Without an engine, however our style was going to be a little cramped for diving and exploring the Bahias of Huatulco. Enter Pete and Jean of the southbound Catalina 42 Neener3. They had two small outboards and generously lent us their 2hp Honda! This is the first time we have used such a diminutive outboard, and actually we got quite attached to it! This arrangement cemented itself when Neener's Zodiac inflatible got a puncture (we probably don't need to mention that Don did it!), and they were without a tender during the patching process which took a week. By great good fortune, neither N3 or TII were in a hurry to move on in their respective directions and indeed had much the same agenda in mind. By greater good fortune, the alliance quickly went way beyond one of convenience as a happy friendship blossomed.

This made for ten really pleasurable days, gunk-holing from picturesque deserted anchorage to picturesque deserted anchorage. Actually, they were none of them totally deserted, as the big party boats from Santa Cruz showed up daily wherever we were, bringing mayhem for about 2-3 hours. However, when they cleared out, we'd be totally alone, without music or electric lights, just lapping waves on sand and the waxing moon. The weather, at least at this time of year, is crystal clear every day with an exceptionally bright winter light. Daytime temps reach a moderate mid-80s, while nighttimes are consistently cool in the high mid-60s. The beaches are gorgeous, nearly white, and the water almost Caribbean clear. Once you get over the unsettling fact that the hills are clothed in wintry-looking leafless trees, it's a really pleasing place to linger.

Pete is also a diver, so on most of our excursions there were three of us. Most of the dives we made were shallow, with lots of rocks and, to our surprise, filled with coral, the first we have seen to any extent in the Pacific. Almost every site has had dense populations of burrfish, a four-inch version of the comical porcupine puffer fish such a hit with divers in the Caribbean. When we say dense, we mean hundreds of them! Back home they're fairly rare. Next most common are a second type of puffer, coming in two patterns, black with white polka dots and brilliant yellow! The rest are various damsel fish (including the Pacific giant version), purple head wrasse, gobies (including the Pacific's giant version) hogfish, snappers, grunts, hawfish, jacks, etc, all similar enough to Caribbean species to identify. Highlights were lobsters, morays, a snake eel, an octopus, several guitarfish (a kind of cross between a stingray and a nurse shark) and two eagle rays. We made a total of five dives but as there are about 40 sites moored, clearly we could have amused ourselves in this under-appreciated area a long time.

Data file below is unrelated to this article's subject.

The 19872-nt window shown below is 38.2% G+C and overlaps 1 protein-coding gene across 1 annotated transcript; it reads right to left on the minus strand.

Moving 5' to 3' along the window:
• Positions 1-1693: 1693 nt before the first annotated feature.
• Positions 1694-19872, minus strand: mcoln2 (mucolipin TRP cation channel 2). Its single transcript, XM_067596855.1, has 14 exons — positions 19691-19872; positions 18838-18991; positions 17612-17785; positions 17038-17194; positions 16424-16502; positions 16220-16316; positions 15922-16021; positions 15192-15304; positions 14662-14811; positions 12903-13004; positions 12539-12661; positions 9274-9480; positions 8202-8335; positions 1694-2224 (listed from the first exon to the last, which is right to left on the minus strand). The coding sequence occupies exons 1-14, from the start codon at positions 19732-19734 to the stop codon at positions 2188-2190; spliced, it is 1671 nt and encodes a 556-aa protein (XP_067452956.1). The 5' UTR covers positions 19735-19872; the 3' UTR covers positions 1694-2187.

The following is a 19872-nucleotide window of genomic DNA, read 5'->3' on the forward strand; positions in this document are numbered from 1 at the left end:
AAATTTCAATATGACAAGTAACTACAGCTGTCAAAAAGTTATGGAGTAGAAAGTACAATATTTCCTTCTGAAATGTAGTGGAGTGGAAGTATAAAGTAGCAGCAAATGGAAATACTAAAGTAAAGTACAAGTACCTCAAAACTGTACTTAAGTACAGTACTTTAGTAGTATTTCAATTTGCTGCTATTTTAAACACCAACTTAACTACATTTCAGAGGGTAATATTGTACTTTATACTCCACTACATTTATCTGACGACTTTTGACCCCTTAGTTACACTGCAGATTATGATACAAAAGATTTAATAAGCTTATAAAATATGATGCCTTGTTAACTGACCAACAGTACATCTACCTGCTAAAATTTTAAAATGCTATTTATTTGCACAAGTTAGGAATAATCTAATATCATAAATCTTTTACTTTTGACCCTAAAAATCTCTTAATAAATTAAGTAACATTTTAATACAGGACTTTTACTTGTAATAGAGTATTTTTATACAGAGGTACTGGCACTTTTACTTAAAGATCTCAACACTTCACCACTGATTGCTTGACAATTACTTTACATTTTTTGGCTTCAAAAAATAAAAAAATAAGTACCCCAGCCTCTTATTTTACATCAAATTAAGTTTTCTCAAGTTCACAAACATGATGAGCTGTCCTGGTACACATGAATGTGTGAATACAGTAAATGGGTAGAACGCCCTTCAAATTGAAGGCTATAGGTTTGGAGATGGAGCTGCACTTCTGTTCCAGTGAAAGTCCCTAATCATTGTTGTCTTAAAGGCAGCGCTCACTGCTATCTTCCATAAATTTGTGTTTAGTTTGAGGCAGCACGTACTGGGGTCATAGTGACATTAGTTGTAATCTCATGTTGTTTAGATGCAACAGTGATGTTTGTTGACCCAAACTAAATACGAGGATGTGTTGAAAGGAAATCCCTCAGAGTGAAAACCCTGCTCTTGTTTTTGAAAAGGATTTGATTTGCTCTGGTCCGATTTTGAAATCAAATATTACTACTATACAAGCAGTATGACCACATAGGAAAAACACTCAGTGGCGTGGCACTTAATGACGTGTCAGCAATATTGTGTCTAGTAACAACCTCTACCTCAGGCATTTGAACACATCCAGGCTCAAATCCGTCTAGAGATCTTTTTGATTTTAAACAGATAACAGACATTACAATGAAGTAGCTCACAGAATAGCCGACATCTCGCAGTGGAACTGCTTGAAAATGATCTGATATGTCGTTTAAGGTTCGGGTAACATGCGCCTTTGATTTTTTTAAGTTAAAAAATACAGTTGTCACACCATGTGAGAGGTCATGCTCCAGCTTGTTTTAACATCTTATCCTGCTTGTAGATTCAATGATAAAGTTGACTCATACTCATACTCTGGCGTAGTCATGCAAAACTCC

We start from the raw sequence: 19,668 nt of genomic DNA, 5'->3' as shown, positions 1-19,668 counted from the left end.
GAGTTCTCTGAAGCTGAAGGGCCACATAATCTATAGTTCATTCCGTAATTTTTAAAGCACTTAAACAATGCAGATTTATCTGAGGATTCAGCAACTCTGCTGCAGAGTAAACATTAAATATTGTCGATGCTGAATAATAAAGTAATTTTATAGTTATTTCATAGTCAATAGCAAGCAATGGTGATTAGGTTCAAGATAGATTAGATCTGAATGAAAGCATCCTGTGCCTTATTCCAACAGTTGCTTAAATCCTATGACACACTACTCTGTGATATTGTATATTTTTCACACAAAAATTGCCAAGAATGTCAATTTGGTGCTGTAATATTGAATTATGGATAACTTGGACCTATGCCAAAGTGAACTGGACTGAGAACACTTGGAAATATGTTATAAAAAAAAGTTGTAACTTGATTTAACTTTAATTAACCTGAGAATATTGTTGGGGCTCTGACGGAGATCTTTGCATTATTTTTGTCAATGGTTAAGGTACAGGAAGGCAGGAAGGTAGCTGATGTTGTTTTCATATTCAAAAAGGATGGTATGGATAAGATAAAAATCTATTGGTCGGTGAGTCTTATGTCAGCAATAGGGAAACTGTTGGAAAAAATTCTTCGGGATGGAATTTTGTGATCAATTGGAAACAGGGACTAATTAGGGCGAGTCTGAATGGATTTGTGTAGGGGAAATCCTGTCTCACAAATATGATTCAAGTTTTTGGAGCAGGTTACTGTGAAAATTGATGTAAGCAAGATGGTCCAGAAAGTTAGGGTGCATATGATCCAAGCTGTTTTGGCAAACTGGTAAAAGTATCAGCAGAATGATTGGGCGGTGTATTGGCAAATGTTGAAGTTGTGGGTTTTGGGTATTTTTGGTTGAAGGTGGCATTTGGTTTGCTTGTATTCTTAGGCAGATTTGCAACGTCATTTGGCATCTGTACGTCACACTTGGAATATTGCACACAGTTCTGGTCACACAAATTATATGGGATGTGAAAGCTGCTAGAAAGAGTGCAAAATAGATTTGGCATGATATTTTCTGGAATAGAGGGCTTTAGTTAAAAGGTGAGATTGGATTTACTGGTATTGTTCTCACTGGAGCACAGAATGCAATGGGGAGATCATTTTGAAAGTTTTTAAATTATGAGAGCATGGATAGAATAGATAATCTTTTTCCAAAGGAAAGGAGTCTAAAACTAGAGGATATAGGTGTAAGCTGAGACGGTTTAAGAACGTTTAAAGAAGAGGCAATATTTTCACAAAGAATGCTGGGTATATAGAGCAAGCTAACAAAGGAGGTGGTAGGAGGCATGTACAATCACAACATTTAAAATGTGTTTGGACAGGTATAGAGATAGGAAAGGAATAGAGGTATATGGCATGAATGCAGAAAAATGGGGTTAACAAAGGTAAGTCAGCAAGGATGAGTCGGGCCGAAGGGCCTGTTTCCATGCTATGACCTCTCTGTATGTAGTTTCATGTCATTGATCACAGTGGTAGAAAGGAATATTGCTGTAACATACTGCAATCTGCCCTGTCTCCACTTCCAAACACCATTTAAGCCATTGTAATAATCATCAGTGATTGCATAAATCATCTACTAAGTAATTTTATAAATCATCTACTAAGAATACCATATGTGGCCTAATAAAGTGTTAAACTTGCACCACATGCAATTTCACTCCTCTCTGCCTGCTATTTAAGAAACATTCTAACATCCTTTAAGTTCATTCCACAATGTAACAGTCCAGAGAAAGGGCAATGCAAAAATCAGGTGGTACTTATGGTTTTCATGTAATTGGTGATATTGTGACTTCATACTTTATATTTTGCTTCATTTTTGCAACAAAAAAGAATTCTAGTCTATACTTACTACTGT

Currently, we are at anchor in Bahia San Augustin, also known as Puerto Sacrificios (15*41.40N; 096*14.10W). The beach here is exceptionally long and beautiful with deep swashes of golden sand, with a cluster of palapas (seafood restaurants) at the far end (among which we passed a great Sunday afternoon drinking cold beers and eating great platefuls of guacamole and grilled fish.) The bay itself is filled with scattered rock piles and islets with the big bulk of Isla Sacrificio in the center, and although it is one of the most beautiful of our getaway anchorages, it has been the most rolly. We all spent several hours in the middle of Sunday night setting and resetting stern anchors for both boats by moonlight!

This is the last in the string of Bahias on this coast, and the N3 and TII partnership is splitting up thanks to the pressures of travel schedules. This is the sad part of cruising, for these seemingly spontaneous friendships quickly grow deep roots. Pete and Jean are the type of couple we feel like we have known forever. But, weather faxes suggest a window opening for Neener's crossing of the Tehuantepec which, as we well know, they can't ignore, and it is time for us to be getting that outboard in Acapulco before they sell it to someone else. Neener pulled anchor an hour ago, and shortly we will hoist our own for our next multi-day (40 hour) motor trip.